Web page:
Friday, 22 July 2016

My French Adventure (Part 6)

Marsh Warbler
As the rain prevented us in seeing the marsh warbler a few days before, I was glad when we were given the opportunity to visit Les Bruyeres again during the morning of day 6 for another try in finding it. Only a few of us decided to join Byron for the early start outing, but it was worth it. There was no rain to stop us this time, only a thin layer of mist and a cool breeze. A pair of roe deer was seen running away from the bus as we arrived, vanishing deep within the mist. Serin were singing and a black redstart was feeding her young that sat on a fence together. Then, poking its head out from the edge of a reed bed by the river, there it was... a marsh warbler!! We had found one of the trickiest birds to see instantly!

Marsh warblers are another typical brown bird like most warblers. It isn't exactly anything to get excited about in the looks department, but it is a legendry songster in the bird world. This bird has an amazing repertoire of songs that it can sing. But what is incredible is that it has learned them from other birds, many species in fact. The marsh warbler is a mimic and on average can imitate the songs and calls of about 75 different bird species from across Europe and Africa where it migrates to in the autumn. Sadly for us, this individual only performed a few notes and that was it. I did not hear it make any imitations, but I did manage to get a couple of photos of it.

Juvenile Black Redstarts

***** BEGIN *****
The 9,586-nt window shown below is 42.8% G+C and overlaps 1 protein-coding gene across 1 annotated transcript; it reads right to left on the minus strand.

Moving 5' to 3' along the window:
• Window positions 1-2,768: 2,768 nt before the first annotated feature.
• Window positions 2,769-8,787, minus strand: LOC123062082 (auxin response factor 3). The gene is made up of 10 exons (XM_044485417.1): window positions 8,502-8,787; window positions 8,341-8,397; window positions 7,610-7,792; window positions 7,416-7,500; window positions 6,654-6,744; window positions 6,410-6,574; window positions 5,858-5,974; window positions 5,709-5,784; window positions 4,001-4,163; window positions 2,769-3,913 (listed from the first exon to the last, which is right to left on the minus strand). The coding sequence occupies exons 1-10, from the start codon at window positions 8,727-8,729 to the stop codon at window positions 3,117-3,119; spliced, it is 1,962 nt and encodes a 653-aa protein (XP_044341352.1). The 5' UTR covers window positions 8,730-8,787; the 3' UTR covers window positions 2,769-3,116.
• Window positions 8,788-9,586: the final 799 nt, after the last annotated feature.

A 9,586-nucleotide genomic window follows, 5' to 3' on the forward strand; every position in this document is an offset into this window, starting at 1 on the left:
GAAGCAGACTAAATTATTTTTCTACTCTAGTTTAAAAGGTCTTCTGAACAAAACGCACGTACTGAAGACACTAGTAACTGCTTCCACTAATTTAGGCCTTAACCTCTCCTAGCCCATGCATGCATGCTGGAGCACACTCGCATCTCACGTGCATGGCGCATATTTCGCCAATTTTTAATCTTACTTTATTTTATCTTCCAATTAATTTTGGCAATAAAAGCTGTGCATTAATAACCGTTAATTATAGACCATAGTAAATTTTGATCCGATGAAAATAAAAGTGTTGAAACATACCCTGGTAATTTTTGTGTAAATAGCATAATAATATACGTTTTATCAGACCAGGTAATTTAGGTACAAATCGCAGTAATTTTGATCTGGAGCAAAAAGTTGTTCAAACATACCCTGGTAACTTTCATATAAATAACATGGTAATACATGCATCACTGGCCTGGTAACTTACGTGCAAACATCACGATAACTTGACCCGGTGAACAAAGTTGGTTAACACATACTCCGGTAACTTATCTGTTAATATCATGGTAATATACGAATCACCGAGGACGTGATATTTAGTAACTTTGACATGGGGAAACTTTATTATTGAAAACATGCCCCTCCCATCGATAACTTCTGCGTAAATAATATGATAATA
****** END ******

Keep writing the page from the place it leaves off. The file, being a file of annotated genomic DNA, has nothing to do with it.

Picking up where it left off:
We went back to the hotel to celebrate seeing the marsh warbler with a croissant as we had breakfast with the rest of the group. After breakfast, we got on the buses and made our way into the French countryside for another day of exploring. We had a whole day to kill as our leaders were planning to take us to a special place later in the evening for an encounter that I shall never forget. Before that though, we killed time with a few stops during the day.

Cirl Bunting
We made two stops during the morning, both in areas of farmland. The first was only a short stop to photograph mountain scenery, though the birders in the group (me included) were distracted by a singing Cirl bunting up in a tree. This is a rare bird in the UK, found only in Devon, but here they were more common. Then a serin showed up to pose for me. As a Norwich City fan, this was the nearest bird in France that I could get to a canary.


Great Green Bush-cricket
Our second stop was at another area of farmland with fields of wildflower meadows. Here we found plenty of butterflies, a black kite and I heard a nuthatch. Probably the most memorable things for me here were the great green bush-crickets. They were huge, green and everywhere. But this wasn't the reason why they were memorable. I was trying to photograph these large, camera-shy insects, which was hard to do in the long grass. The camera was finding it hard to focus on them. I got the odd good photo, but then I found this one on the side of a hay bale. It was in the open and with nothing obstructing the image, it was my best chance for a clear shot. I crouched down and got the camera close enough to focus. I took one shot and was about to take another, but then it launched into the air with its clumsy flight right into my arm, causing me to knock backwards and photographing the sky instead! Members of the group that was with me all laughed at what happened. Let me tell you, those crickets hit hard when they fly into you!